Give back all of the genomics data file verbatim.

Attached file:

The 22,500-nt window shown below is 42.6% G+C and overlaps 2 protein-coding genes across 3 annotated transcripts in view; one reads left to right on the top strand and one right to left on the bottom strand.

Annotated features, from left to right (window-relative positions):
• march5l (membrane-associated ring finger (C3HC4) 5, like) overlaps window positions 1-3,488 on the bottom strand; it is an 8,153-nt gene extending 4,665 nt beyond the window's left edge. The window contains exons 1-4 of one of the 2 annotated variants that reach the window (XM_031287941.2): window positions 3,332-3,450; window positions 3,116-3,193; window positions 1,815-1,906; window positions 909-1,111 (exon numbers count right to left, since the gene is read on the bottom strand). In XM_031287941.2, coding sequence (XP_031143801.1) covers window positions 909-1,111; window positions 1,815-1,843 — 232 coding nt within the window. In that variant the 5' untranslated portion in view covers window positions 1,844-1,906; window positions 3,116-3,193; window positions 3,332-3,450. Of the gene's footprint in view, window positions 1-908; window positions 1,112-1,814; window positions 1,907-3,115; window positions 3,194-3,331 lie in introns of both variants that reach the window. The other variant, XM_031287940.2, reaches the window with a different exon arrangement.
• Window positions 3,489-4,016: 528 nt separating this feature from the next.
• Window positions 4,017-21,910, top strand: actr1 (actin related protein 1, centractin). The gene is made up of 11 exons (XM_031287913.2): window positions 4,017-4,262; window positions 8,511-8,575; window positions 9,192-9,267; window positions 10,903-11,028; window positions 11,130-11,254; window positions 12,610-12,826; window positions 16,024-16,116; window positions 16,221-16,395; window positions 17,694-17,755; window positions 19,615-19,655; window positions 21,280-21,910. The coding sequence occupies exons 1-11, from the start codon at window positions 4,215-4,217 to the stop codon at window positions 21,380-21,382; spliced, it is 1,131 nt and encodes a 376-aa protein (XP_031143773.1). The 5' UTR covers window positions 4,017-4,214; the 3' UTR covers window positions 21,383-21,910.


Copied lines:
The 22,500-nt window shown below is 42.6% G+C and overlaps 2 protein-coding genes across 3 annotated transcripts in view; one reads left to right on the top strand and one right to left on the bottom strand.

Annotated features, from left to right (window-relative positions):
• march5l (membrane-associated ring finger (C3HC4) 5, like) overlaps window positions 1-3,488 on the bottom strand; it is an 8,153-nt gene extending 4,665 nt beyond the window's left edge. The window contains exons 1-4 of one of the 2 annotated variants that reach the window (XM_031287941.2): window positions 3,332-3,450; window positions 3,116-3,193; window positions 1,815-1,906; window positions 909-1,111 (exon numbers count right to left, since the gene is read on the bottom strand). In XM_031287941.2, coding sequence (XP_031143801.1) covers window positions 909-1,111; window positions 1,815-1,843 — 232 coding nt within the window. In that variant the 5' untranslated portion in view covers window positions 1,844-1,906; window positions 3,116-3,193; window positions 3,332-3,450. Of the gene's footprint in view, window positions 1-908; window positions 1,112-1,814; window positions 1,907-3,115; window positions 3,194-3,331 lie in introns of both variants that reach the window. The other variant, XM_031287940.2, reaches the window with a different exon arrangement.
• Window positions 3,489-4,016: 528 nt separating this feature from the next.
• Window positions 4,017-21,910, top strand: actr1 (actin related protein 1, centractin). The gene is made up of 11 exons (XM_031287913.2): window positions 4,017-4,262; window positions 8,511-8,575; window positions 9,192-9,267; window positions 10,903-11,028; window positions 11,130-11,254; window positions 12,610-12,826; window positions 16,024-16,116; window positions 16,221-16,395; window positions 17,694-17,755; window positions 19,615-19,655; window positions 21,280-21,910. The coding sequence occupies exons 1-11, from the start codon at window positions 4,215-4,217 to the stop codon at window positions 21,380-21,382; spliced, it is 1,131 nt and encodes a 376-aa protein (XP_031143773.1). The 5' UTR covers window positions 4,017-4,214; the 3' UTR covers window positions 21,383-21,910.